The OPEC countries have about 76% of global reserves (of which 61% is to be found in the Persian Gulf region), the OECD about 7%, leaving about 18% for the rest of the world. (Fig. 2-1 )
Global crude oil production increased only moderately till 2003. In 2004 and 2005, there was a significant increase up to 3 900 mt - anew absolute production maximum. The regions with the highest production in 2005 were the Middle East, North America and the CIS countries.
Cumulative crude oil production until the end of 2005 reached 143 billion tonnes - half of it was produced within the last 23 years. This means that 47% of the total reserves of conventional oil discovered so far has been consumed. Taking into consideration also the expected resources of 82 billion tonnes, more than 37% of the EUR has been consumed. The depletion mid-point - when half of the EUR will have been recovered - will be reached within the next 10 to 20 years. Afterwards, the decline of conventional oil production is inevitable.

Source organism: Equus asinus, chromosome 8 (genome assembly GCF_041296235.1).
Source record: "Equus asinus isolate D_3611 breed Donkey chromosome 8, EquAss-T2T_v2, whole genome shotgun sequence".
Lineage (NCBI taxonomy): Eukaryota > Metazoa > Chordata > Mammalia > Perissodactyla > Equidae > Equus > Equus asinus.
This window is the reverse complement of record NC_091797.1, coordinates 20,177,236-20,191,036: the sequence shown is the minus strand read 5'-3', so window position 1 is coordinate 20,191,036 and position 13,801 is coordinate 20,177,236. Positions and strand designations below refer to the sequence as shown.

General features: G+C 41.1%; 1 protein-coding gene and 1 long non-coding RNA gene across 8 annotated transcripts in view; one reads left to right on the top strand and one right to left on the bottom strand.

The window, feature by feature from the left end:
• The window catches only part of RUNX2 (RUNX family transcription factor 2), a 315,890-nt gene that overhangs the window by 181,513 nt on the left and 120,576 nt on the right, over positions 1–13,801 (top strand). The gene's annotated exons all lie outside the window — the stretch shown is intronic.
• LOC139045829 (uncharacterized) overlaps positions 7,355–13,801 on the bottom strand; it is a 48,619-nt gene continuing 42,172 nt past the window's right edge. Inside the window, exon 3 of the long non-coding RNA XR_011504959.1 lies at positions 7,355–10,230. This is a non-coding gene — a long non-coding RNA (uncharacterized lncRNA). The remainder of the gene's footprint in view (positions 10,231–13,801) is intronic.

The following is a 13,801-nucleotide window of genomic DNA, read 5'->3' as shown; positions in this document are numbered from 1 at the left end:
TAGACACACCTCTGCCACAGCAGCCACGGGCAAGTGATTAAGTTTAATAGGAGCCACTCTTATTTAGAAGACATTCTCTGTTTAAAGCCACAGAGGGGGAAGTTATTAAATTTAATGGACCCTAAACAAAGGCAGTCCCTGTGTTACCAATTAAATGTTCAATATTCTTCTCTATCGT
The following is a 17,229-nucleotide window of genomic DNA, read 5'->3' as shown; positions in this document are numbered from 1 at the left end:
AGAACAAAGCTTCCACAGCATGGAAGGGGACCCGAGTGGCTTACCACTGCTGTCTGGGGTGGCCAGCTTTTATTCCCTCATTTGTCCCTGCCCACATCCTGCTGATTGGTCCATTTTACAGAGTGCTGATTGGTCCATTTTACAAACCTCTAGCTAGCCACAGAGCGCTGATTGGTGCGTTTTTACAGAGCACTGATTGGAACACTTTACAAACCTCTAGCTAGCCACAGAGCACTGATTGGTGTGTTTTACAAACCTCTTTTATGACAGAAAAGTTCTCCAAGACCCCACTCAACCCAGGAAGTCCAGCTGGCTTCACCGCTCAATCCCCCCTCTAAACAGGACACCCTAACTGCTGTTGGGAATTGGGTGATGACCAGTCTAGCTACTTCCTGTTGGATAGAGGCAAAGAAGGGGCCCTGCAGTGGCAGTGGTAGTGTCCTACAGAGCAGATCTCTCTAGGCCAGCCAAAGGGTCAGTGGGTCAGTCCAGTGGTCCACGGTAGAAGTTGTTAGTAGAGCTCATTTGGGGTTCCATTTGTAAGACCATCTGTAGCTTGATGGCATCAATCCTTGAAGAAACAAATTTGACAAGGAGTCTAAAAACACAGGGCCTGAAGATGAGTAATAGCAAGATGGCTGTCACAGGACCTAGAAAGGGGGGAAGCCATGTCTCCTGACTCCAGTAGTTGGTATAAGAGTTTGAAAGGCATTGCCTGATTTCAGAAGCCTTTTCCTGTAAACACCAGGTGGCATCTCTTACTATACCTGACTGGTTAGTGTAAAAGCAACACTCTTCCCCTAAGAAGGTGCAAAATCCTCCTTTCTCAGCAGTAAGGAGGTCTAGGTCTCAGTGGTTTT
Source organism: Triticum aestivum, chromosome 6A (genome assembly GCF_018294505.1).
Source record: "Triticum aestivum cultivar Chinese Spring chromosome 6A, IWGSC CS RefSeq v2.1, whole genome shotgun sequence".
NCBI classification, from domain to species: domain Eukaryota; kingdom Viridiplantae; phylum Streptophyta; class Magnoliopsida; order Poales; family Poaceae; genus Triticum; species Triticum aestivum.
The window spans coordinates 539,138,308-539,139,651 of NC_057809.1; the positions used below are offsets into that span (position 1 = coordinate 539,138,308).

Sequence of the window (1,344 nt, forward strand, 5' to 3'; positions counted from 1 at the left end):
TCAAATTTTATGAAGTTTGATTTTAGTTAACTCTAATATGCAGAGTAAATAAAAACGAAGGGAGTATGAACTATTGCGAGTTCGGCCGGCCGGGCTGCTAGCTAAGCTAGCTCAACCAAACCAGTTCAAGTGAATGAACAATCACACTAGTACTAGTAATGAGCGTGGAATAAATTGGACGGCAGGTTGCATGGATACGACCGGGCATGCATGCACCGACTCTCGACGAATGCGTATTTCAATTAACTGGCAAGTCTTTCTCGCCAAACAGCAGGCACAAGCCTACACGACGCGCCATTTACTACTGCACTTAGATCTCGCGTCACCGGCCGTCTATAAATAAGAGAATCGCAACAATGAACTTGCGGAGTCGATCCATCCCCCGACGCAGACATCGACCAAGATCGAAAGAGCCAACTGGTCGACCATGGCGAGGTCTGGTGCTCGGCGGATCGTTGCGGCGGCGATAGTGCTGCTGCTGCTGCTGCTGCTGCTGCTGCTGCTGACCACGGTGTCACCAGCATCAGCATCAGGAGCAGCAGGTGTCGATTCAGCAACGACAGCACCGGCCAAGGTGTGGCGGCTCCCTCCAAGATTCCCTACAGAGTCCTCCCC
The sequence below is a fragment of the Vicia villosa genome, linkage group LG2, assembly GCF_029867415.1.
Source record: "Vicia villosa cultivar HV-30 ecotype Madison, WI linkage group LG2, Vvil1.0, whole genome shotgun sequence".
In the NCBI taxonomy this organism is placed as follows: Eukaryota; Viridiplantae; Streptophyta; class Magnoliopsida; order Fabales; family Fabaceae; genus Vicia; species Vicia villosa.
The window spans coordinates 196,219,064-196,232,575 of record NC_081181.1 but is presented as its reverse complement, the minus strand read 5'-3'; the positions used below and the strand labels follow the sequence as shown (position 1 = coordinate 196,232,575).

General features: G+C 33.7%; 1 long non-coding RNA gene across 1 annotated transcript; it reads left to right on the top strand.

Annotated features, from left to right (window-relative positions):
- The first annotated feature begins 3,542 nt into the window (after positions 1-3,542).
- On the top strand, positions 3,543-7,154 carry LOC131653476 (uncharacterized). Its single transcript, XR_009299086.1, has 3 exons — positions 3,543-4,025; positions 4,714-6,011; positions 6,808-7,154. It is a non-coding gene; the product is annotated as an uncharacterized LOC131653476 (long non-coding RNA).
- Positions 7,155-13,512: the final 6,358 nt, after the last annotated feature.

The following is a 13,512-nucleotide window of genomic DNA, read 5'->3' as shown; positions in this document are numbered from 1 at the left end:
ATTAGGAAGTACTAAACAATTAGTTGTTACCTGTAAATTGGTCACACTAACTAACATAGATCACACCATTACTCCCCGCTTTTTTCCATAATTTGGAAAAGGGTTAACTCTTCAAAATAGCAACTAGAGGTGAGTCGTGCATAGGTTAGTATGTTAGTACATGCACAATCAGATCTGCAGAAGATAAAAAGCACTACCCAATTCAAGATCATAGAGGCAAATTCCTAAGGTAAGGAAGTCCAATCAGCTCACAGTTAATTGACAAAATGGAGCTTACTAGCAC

About two-thirds of the crude oil produced in 2005 was transported between different countries and regions, sometimes covering large distances by tanker or pipeline. For crude oil, there is a single global market with nearly uniform prices. However, there was a significant increase in price differentials between oils of different quality due to a general increase in oil prices.
Oil prices increased sharply in the last three years and reached their short-term maximum in August 2006 at nearly US$ 79/bbl for Brent crude. In real terms (taking inflation into account), this price is somewhat below the historical maximum of about US$ 80/bbl at the end of 1979. In terms of the Euro, this development is slightly more moderate. (Fig. 2.2 )
The reasons for the currently very high oil price, which in nominal terms is much higher than after the oil price crises in 1973 and 1979, are interpreted differently. Some experts regard an imminent shortage of oil reserves (peak oil discussion) as the driving force. Others consider that a combination of different factors is most likely to be the reason for this development. Among these factors are:
increasing worldwide demand for oil, after some years of stagnation, caused by prospering economies and strong demand for oil in the USA, China and India;
" supply disruptions caused by strikes in leading supplier countries (Venezuela, Nigeria, Norway) and terrorist attacks in Iraq, as well as natural disasters (e.g. hurricanes in the Gulf of Mexico);